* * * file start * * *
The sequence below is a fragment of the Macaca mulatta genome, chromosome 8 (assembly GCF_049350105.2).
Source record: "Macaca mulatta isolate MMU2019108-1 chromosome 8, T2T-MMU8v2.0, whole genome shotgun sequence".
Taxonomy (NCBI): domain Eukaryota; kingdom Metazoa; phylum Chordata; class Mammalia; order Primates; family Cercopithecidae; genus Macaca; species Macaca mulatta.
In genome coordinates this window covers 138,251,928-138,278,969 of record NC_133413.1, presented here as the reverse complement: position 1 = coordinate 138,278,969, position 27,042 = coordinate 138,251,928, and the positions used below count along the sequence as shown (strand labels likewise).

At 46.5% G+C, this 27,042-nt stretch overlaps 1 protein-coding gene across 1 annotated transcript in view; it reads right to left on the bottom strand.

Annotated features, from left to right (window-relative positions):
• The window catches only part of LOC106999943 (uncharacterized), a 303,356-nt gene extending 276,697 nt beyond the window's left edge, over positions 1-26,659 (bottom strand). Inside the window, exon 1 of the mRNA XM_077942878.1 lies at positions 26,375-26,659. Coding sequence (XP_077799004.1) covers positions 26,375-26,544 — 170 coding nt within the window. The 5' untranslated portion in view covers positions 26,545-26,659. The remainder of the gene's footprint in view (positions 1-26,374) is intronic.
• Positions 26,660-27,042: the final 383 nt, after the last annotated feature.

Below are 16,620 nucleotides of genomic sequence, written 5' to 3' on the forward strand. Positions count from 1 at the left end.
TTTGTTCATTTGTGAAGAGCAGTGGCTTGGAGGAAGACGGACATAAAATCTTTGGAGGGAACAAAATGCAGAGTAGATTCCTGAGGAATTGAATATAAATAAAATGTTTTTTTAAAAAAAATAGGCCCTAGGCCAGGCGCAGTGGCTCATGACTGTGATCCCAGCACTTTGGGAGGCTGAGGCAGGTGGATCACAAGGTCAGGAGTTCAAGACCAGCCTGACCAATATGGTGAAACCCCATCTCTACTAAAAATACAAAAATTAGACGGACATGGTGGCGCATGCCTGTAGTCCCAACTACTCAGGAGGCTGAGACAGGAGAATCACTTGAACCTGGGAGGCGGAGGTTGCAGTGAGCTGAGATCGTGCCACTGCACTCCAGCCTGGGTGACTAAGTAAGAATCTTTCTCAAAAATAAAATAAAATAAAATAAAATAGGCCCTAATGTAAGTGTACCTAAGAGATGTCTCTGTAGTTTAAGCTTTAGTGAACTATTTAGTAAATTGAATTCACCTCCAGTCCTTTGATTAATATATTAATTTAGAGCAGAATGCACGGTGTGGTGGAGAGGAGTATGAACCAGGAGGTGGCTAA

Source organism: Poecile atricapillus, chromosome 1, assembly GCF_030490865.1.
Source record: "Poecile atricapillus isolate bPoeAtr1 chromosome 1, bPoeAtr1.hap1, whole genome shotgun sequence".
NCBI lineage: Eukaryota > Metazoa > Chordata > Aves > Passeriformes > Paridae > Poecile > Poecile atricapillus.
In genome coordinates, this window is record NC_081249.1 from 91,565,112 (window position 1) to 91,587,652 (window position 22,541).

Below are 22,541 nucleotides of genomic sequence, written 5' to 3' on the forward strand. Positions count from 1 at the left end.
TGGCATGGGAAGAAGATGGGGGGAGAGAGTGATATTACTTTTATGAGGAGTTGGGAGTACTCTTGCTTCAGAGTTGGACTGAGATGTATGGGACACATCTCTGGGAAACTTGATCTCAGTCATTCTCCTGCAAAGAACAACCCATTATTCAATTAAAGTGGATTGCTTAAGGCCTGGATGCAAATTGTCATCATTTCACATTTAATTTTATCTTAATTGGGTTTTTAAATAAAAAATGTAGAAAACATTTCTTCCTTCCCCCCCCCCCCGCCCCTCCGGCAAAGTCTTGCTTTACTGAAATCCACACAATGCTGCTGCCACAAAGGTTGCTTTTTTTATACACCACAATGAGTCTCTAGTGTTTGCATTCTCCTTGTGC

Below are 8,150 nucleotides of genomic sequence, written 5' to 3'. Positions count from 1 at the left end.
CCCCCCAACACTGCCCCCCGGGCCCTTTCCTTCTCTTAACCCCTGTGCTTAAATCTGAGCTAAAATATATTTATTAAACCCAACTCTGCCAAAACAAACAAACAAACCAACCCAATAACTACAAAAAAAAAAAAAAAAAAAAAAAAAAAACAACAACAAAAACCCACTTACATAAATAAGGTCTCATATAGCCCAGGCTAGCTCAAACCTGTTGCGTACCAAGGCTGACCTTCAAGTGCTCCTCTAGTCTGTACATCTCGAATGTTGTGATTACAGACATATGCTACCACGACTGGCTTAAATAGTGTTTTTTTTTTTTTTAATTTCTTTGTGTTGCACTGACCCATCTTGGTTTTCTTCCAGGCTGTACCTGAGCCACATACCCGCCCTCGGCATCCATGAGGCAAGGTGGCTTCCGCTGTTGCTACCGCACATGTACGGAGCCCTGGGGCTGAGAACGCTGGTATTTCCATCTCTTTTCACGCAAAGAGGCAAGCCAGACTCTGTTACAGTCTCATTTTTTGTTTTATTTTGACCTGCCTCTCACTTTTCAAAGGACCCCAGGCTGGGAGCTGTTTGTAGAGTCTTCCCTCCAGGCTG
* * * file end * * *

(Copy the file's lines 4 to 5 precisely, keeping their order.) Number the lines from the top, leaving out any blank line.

In genome coordinates this window covers 138,251,928-138,278,969 of record NC_133413.1, presented here as the reverse complement: position 1 = coordinate 138,278,969, position 27,042 = coordinate 138,251,928, and the positions used below count along the sequence as shown (strand labels likewise).

At 46.5% G+C, this 27,042-nt stretch overlaps 1 protein-coding gene across 1 annotated transcript in view; it reads right to left on the bottom strand.